Anguilla and Barbados Added to the EU “blacklist”

Anguilla and Barbados Added to the EU “blacklist”

On 6 October, 2020 the EU Council has issued a press release dedicated to the regular update of EU list of non-cooperative jurisdictions for tax purposes. This time Anguilla and Barbados have been listed, Cayman Islands and Oman have been de-listed.

Starting from 6 October, 2020 and until the following update planned for February, 2021, next foreign jurisdictions will be included in the EU “blacklist”:

  • American Samoa
  • Anguilla
  • Barbados
  • Fiji
  • Guam
  • Palau
  • Panama
  • Samoa
  • Seychelles
  • Trinidad and Tobago
  • US Virgin Islands
  • Vanuatu

As stated in the press release, the reason of listing of Anguilla and Barbados by the EU is their downgrade in the rating of tax transparency in accordance with classification by the Global Forum on Transparency and Exchange of Information for Tax Purposes. The status of Anguilla has been downgraded to “non-compliant” with existing transparency standards (including those of exchange of information on request), Barbados has been marked as “partially compliant”.

In respect of de-listing, Cayman Islands’ reform of collective investment funds undertaken in September, 2020 was the main reason of its exclusion from the EU “blacklist”. The decision to de-list Oman is based on ratification of Convention on Mutual Administrative Assistance in Tax Matters by Oman in July, 2020, adoption of legislation required for automatic exchange of information on financial accounts and taking necessary steps to exchange information with all EU Member States.

Residents of listed jurisdictions may be subject to some administrative measures (enhanced monitoring of transactions and analysis of tax evasion schemes use) and tax measures: controlled foreign companies rules, non-deductibility of costs, application of withholding tax, abolishment of intra-group participation exemption for dividends, etc. EU Member States have reached an agreement to apply at least one of the abovementioned measures obligatorilystarting from 2021.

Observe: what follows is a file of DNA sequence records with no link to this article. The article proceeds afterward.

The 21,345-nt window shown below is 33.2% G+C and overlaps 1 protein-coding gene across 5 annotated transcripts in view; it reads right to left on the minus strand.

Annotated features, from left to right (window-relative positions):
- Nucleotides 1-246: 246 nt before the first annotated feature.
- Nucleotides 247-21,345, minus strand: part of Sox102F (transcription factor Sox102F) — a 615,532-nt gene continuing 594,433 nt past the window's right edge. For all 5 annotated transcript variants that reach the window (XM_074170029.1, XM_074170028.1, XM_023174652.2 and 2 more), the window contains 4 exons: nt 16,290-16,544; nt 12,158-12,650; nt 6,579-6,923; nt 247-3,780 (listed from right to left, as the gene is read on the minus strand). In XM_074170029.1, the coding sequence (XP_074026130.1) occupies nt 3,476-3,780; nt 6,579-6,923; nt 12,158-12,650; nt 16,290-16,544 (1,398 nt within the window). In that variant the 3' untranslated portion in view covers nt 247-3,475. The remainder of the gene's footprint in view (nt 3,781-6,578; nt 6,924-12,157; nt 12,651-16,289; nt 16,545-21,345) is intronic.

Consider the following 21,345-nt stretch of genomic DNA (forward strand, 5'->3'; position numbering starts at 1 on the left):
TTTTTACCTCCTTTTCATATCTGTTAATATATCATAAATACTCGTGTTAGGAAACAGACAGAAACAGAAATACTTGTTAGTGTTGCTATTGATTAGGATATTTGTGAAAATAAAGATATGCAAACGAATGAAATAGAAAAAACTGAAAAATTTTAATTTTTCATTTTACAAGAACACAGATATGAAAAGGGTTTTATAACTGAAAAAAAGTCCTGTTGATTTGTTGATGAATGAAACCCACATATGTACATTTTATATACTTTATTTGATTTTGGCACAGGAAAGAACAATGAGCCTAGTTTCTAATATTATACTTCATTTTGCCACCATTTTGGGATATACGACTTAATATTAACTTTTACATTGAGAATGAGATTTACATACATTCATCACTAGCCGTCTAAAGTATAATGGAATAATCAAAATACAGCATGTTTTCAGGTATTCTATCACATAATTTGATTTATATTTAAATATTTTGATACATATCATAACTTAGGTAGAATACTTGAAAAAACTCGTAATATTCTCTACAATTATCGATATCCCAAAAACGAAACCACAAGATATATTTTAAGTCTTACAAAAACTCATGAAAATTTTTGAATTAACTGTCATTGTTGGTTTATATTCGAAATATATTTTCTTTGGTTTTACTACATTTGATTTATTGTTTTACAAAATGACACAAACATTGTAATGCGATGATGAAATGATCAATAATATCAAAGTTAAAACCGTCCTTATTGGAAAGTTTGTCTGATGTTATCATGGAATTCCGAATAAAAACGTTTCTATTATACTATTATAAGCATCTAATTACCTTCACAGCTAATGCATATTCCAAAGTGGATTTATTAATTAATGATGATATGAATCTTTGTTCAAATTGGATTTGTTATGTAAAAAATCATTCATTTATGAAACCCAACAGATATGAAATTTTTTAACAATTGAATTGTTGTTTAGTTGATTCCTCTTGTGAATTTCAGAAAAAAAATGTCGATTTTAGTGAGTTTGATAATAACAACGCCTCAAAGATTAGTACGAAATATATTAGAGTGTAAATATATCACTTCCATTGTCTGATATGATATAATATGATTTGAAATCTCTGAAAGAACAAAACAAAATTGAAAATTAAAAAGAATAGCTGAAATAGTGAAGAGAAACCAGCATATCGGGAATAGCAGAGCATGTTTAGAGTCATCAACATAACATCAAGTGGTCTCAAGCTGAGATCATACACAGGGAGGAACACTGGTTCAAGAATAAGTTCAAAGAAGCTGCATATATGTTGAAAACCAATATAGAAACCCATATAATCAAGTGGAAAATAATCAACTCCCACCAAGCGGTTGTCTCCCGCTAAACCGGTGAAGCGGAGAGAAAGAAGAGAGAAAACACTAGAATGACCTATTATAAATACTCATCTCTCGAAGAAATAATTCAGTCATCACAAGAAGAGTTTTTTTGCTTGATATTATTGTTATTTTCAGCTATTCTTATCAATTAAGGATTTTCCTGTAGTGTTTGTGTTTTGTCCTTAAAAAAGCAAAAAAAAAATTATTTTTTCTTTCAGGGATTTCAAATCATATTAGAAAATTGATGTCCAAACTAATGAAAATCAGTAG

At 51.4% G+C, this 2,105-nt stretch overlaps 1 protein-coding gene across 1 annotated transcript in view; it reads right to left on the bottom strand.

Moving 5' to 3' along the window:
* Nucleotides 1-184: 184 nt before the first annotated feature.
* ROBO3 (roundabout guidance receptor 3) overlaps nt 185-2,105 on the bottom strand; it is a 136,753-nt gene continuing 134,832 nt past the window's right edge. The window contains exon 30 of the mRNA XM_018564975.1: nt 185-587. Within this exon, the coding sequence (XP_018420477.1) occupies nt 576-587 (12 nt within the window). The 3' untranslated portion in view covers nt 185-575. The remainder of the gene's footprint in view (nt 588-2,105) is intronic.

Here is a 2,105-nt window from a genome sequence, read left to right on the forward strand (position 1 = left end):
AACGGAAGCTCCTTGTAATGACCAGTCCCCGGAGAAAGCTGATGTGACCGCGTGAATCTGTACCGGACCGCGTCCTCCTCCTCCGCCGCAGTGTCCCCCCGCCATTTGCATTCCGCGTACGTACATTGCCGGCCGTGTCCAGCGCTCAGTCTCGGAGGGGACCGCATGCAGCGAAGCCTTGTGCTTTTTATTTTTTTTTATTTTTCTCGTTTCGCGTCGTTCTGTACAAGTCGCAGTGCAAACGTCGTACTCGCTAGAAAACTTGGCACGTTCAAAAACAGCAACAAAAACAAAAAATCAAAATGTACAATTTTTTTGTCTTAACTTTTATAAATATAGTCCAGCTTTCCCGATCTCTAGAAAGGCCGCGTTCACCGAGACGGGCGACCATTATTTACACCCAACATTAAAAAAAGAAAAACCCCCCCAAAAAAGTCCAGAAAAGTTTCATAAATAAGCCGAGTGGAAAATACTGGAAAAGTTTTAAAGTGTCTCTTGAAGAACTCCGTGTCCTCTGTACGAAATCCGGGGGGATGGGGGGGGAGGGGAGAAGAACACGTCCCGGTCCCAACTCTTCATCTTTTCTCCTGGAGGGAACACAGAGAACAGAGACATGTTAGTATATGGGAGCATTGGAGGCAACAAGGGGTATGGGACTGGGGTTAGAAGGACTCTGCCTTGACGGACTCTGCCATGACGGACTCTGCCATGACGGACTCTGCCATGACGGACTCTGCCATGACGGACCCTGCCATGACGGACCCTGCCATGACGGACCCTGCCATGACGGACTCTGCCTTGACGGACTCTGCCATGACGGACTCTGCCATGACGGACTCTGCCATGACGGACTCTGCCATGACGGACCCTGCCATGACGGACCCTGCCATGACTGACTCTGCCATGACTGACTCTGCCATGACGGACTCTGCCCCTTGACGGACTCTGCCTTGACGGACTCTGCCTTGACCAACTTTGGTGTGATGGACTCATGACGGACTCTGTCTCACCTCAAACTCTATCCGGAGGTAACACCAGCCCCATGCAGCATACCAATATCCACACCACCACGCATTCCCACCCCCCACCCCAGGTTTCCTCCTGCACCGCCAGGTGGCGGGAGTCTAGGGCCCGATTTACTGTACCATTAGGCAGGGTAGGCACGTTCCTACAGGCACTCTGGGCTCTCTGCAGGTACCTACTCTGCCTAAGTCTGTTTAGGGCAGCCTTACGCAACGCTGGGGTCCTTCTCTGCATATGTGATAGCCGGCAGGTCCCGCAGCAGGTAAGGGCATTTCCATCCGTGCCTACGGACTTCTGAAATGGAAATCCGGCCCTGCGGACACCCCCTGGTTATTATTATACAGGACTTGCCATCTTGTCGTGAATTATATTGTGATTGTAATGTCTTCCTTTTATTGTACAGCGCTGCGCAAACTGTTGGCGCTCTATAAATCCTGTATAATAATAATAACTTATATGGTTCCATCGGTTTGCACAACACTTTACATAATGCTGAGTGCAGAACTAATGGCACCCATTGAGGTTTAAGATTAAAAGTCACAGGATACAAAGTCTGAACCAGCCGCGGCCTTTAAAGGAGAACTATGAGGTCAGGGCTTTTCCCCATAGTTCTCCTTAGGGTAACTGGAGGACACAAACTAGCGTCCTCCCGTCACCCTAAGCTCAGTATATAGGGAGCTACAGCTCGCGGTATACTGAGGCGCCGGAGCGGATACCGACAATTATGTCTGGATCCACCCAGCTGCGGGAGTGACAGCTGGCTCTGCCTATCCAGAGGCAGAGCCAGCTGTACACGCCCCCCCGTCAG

Besides this, some economic measures, such as direct prohibition to carry out investments with the use of EU funds (e.g. proceeding from European Fund for Strategic Investments), may be applicable to residents of listed countries. It is recommended to take the EU “blacklist” into account during implementation of financial or investment operations of any kind.

Mongolia and Bosnia and Herzegovina have been removed from the EU “grey list” because both jurisdictions have ratified the Convention on Mutual Administrative Assistance in Tax Matters. The appearance of a country or a territory in such “grey list” means that listed jurisdiction has made a commitment to eliminate previously detected non-compliance with standards of transparency and exchange of information. At the same time, application of any measures to residents of such jurisdictions by the EU or its Member States is not possible.

Thus, depending on the result of meeting the EU requirements by the jurisdiction, it may be de-listed completely, or it may be removed from the “grey list” to the “blacklist”. As of October, 2020, the following jurisdictions remain in the “grey list”: Australia, Botswana, Eswatini, Jordan, Maldives, Morocco, Namibia, Saint Lucia, Thailand, Turkey. As it was mentioned above, the next regular revision of the EU “blacklist” is planned for February, 2021.